2014 marks the 20th anniversary of the Compact and a great deal has happened during those 20 years between the two regions. Stay tuned to this website for information and events commemorating the Compact including reader narratives, photos and videos of trips to both regions, a summer trip by a Blackstone Valley contingent to Amber Valley, and visitor information for both regions.
In 1994, Rhode Island’s Blackstone Valley and Amber Valley, England, formalized a twinning agreement – a compact between the two regions to build and expand their tourism industries through international economic development. Twinning is a European phrase referring to partnerships between communities or regions to work together on any number of things, share ideas, or cross promote one another. In the United States, such arrangements between communities are often referred to as “sister cities.”
Amber Valley has much in common with the Blackstone Valley, in addition to it’s rivers and canals, historic sites, beautiful parks, and heavy ties to its Industrial history (including Samuel Slater). Both weren’t thought of much at all by visitors seeking to take vacations in Rhode Island or England, but thanks to heavy tourism promotion and economic development and environmental initiatives, among other things, many tourists prefer the more relaxed atmospheres and historic nature of the regions, in addition to or in place of more well-traveled destinations such as London, England or the Providence, Newport, South County regions of Rhode Island.
In the case of the Blackstone and Amber Valleys, the two regions would share ideas about and develop international trade in the areas of tourism and industrial development, forge partnerships with various organizations operating in the two regions, share ideas about environmental preservation and riverfront development, and promote visitation to each region. Also, Pawtucket, Rhode Island and Belper, England forged their own twinning agreement. The initial connection in all of this was Samuel Slater, developer of our country’s first mechanized cotton spinning mill and father of our country’s industrial revolution.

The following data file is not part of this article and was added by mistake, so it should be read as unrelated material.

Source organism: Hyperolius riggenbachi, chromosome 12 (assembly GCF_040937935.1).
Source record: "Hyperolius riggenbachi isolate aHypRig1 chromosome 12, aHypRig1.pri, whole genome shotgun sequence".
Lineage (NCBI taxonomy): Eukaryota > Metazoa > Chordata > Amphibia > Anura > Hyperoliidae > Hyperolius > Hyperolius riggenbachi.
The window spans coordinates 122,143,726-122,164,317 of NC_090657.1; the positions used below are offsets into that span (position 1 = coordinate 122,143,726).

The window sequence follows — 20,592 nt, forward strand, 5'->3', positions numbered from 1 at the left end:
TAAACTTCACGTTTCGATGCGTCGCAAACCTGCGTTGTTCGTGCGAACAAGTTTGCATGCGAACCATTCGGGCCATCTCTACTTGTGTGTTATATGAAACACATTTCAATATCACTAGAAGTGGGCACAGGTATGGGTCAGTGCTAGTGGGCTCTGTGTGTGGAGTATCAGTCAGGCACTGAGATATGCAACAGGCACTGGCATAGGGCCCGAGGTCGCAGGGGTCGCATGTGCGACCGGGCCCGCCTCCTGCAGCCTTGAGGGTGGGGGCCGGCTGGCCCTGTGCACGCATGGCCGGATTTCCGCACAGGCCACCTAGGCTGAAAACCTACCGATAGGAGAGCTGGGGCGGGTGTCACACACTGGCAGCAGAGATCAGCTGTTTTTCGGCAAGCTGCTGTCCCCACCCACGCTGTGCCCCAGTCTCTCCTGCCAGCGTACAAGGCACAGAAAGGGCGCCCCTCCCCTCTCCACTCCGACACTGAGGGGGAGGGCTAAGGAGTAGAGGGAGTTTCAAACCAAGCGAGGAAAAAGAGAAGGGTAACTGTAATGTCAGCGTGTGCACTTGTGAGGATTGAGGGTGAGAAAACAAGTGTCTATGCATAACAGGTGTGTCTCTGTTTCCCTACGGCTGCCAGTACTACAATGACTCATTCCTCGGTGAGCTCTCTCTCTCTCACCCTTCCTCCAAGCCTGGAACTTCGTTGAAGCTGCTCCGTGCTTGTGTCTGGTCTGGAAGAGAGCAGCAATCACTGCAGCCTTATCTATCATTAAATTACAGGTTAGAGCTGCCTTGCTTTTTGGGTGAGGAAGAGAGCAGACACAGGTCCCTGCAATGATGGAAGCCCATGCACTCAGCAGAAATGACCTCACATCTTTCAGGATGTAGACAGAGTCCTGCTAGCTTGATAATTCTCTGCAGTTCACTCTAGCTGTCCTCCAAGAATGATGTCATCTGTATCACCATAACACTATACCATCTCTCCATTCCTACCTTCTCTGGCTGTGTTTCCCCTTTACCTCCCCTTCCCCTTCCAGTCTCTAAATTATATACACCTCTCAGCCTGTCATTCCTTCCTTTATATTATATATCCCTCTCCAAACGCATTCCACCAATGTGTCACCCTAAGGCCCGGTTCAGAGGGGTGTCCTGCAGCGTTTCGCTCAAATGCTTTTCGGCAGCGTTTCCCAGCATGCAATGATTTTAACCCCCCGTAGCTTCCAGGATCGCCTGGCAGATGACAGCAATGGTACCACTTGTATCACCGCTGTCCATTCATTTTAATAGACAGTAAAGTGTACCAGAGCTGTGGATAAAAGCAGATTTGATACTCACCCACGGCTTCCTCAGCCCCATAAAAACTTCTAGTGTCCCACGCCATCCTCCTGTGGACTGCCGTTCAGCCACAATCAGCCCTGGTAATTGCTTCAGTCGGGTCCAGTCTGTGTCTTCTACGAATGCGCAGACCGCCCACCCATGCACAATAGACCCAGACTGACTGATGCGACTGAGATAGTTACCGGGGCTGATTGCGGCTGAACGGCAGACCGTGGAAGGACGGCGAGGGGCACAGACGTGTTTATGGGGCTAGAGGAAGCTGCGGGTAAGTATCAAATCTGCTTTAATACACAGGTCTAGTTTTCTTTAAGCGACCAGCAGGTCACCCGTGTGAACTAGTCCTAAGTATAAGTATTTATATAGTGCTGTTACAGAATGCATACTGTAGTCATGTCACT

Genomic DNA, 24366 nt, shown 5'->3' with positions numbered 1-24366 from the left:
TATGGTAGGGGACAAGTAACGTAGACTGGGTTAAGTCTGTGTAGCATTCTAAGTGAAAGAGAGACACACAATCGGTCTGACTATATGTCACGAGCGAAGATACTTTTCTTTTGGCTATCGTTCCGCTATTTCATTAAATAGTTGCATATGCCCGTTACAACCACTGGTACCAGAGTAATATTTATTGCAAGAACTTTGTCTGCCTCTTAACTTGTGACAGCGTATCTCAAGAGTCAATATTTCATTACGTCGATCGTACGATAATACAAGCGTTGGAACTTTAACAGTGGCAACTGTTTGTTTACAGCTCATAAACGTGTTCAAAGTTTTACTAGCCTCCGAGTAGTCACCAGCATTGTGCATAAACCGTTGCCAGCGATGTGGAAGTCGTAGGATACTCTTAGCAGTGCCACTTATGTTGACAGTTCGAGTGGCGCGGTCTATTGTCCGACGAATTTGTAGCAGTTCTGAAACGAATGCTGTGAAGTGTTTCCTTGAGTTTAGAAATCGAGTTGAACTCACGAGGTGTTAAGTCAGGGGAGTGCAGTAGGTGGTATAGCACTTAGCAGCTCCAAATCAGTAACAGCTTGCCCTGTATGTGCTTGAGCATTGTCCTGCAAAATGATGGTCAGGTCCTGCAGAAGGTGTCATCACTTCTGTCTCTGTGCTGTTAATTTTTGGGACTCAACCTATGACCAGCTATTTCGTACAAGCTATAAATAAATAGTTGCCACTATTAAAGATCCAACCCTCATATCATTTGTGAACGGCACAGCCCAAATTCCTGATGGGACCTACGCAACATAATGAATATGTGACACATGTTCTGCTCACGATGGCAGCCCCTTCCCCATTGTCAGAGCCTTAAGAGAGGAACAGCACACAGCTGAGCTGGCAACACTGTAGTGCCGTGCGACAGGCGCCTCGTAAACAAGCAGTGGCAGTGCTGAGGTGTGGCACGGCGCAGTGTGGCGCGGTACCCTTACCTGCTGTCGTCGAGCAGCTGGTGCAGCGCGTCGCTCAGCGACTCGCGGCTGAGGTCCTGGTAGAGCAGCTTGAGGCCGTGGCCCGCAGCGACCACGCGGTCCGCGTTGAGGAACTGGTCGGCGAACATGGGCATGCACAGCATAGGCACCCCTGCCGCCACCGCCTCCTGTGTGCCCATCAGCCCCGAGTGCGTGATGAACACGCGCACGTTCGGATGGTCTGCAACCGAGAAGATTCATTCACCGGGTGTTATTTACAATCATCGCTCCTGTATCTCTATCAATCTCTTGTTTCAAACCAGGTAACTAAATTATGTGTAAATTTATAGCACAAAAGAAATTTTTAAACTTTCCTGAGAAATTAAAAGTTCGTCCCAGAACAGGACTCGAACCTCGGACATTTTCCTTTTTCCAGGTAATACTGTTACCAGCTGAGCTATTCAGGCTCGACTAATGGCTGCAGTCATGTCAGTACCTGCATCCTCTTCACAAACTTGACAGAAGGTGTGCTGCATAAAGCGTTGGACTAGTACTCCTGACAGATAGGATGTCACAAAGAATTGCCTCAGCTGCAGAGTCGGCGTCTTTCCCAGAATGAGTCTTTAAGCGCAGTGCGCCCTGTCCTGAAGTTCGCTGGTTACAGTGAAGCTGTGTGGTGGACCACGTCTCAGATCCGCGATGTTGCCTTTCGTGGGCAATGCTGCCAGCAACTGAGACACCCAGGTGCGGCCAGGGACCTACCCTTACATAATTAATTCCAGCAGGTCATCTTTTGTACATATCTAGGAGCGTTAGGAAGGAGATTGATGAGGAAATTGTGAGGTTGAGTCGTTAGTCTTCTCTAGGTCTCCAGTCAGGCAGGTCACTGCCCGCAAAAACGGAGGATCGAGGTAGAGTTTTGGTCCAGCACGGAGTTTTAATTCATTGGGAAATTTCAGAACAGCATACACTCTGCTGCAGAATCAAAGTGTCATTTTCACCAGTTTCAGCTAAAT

In this country, Slater is considered a hero. In his hometown of Belper, not so much. That is due to the ongoing debate throughout the Amber Valley and England as to whether Slater should be recognized for his accomplishments or considered a traitor who stole secrets about mechanized water-powered cotton spinning from England and brought them to America. Fortunately, both regions were able to put aside their different opinions about Slater and realize they had much in common, starting with being early leaders in the development of the textile industry and now looking towards tourism for economic development. In addition, they realized they had much to learn from one another and much to gain by working together.